In the spring of 1862, Union forces were poised to move down the strategically critical Mississippi River. Standing in the way of this Union advance, however, were the formidable fortifications at Island Number 10, pivotally positioned at the beginning of a double-bend in the great river. Bristling with more than 50 guns and supported by a Confederate riverboat squadron, this was an obstacle that Flag Officer Andrew Hull Foote believed too substantial for a naval frontal assault. Downstream, a Union Army force on the west bank of the river could cut Island Number 10’s supply lines and force a surrender if it could safely cross the river. But the needed naval escort was unavailable because all of the Navy’s ships were on the wrong (upstream) side of Island Number 10.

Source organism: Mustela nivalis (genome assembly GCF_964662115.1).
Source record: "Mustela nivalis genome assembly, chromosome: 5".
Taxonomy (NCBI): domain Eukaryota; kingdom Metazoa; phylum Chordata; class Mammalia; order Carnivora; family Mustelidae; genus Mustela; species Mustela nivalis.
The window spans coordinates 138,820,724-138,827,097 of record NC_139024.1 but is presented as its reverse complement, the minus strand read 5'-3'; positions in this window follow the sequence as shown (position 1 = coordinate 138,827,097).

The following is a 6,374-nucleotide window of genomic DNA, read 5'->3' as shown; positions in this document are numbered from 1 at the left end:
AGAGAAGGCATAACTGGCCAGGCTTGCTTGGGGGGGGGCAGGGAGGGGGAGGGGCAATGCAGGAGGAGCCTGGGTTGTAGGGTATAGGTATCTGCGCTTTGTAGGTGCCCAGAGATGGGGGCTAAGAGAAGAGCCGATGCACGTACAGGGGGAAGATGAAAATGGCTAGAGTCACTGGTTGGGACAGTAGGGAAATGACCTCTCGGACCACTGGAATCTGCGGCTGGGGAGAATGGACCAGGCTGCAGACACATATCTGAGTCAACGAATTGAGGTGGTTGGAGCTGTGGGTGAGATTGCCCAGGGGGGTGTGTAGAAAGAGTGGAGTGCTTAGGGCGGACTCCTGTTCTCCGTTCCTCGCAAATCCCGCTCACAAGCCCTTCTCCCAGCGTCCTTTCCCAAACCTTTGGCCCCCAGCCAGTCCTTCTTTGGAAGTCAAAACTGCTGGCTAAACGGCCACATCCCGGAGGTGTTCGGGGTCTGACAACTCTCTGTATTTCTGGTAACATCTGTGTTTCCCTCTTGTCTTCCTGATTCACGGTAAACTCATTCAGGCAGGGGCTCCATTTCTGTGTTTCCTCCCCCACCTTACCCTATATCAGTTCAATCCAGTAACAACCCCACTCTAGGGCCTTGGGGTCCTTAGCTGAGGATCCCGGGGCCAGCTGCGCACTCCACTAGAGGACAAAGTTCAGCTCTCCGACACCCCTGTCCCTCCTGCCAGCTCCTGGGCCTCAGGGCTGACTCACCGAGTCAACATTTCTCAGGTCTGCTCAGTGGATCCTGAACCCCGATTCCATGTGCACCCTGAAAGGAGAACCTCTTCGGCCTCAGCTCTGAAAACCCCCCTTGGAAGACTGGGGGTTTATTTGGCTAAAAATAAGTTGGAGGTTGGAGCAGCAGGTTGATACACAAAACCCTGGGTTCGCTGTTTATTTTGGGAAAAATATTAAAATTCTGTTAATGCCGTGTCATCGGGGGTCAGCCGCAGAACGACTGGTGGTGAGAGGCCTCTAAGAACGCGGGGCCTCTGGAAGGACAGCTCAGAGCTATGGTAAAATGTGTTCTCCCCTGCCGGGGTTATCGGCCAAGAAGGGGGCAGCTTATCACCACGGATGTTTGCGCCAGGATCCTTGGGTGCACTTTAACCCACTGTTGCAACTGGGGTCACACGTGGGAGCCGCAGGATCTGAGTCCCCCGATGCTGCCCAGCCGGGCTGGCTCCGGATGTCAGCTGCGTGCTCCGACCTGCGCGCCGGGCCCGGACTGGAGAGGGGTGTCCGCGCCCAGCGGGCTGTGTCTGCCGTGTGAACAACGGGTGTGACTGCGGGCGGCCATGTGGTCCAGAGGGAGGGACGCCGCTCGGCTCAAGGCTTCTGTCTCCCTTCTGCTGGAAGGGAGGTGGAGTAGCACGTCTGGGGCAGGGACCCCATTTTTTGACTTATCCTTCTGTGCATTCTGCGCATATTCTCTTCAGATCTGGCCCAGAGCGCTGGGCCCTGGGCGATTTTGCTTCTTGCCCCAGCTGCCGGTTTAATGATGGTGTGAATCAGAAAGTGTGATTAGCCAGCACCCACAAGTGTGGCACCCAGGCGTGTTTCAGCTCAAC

Running the Gauntlet at Island Number 10
By Lieutenant Commander Thomas J. Cutler, U.S. Navy (Retired)